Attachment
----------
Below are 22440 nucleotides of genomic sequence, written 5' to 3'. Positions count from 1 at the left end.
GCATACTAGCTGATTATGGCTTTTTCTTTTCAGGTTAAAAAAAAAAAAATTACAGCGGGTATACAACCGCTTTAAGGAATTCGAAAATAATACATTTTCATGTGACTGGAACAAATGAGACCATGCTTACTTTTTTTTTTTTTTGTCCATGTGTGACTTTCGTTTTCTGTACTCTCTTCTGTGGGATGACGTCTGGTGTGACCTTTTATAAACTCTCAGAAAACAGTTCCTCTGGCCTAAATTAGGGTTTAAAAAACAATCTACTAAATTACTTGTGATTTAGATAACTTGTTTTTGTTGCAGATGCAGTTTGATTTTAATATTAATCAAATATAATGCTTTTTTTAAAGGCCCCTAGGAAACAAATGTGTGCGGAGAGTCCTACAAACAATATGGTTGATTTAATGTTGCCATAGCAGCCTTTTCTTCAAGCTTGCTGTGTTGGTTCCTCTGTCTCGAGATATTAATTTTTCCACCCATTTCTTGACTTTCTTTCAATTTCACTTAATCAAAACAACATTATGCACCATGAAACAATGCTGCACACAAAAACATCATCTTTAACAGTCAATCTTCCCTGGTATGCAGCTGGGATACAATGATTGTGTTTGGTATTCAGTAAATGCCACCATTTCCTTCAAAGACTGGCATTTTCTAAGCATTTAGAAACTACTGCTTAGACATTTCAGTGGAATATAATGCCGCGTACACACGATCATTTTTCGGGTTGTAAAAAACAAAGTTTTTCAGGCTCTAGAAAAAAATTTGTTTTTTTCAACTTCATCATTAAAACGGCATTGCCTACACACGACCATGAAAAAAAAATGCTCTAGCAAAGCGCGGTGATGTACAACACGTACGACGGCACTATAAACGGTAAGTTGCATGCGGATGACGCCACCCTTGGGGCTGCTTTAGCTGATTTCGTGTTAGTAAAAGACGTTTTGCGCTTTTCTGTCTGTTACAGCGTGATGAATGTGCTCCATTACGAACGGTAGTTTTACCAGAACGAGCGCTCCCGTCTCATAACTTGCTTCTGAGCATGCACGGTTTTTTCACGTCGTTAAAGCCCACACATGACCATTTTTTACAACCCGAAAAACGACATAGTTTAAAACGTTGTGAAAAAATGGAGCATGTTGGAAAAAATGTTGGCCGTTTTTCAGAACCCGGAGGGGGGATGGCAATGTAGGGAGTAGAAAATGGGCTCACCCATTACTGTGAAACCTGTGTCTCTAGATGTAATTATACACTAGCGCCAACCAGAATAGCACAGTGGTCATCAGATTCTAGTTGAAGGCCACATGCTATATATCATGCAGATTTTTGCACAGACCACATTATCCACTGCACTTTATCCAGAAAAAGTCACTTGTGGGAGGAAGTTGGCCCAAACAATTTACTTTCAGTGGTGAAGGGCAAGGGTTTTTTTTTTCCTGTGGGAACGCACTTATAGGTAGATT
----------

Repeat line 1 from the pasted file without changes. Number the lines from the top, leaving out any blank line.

Below are 22440 nucleotides of genomic sequence, written 5' to 3'. Positions count from 1 at the left end.